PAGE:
After the opening weekend grosses began rolling in, and the studio realized it had a monster hit on its hands, Engelhard said there was an "air of giddiness" at Paramount and Lansing told him, "We owe it all to you."
Engelhard said he has only the highest regard for Lansing, Schulman and the other filmmakers, but believes he should be financially rewarded.
At the time the movie was released, a paperback version of "Indecent Proposal" was released, but Engelhard complained that the studio did nothing to promote the book. Industry sources told The Times that one reason might be that the book had little in common with the film.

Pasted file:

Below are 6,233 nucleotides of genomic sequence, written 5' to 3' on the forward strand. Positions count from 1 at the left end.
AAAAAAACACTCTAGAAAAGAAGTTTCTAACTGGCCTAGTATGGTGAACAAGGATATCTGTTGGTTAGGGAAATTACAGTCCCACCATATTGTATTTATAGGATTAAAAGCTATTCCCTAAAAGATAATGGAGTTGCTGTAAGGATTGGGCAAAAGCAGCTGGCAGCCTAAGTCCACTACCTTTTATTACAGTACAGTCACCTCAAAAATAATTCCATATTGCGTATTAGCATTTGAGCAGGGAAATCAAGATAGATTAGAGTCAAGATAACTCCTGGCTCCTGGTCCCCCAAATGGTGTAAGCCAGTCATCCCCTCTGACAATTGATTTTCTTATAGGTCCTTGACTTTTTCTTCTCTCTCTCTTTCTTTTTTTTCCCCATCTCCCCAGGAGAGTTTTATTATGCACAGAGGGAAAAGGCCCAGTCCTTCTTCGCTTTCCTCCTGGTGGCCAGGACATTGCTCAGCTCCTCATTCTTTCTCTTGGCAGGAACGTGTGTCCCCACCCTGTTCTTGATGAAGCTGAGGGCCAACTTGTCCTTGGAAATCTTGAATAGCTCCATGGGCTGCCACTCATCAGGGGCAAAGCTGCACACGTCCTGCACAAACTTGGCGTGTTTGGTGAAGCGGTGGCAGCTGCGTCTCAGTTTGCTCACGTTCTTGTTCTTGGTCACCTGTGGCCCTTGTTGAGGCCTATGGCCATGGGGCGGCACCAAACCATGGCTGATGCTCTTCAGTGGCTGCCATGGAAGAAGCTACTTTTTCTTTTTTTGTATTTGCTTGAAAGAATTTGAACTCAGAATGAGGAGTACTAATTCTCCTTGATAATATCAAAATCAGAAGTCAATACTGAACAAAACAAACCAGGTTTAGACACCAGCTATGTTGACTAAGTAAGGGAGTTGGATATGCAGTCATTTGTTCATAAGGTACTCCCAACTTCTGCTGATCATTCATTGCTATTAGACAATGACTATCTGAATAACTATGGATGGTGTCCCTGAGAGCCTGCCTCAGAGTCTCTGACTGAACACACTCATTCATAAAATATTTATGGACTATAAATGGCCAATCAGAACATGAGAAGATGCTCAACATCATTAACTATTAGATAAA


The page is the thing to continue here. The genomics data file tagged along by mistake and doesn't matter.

Lansing was unavailable for comment Monday.
As months dragged on to years, Engelhard continued to puzzle over Paramount's financial statements on the movie, which showed increasing revenues but no net profits. He said his Philadelphia lawyer had tried to get answers from the studio but was "stonewalled."
"Two or three months ago, I contacted Paramount personally," Engelhard said. "I said, 'I don't want to see lawyers. Let's just talk.' I got the runaround by one of their lawyers."
Free-lance writer Connie Benesch contributed to this story.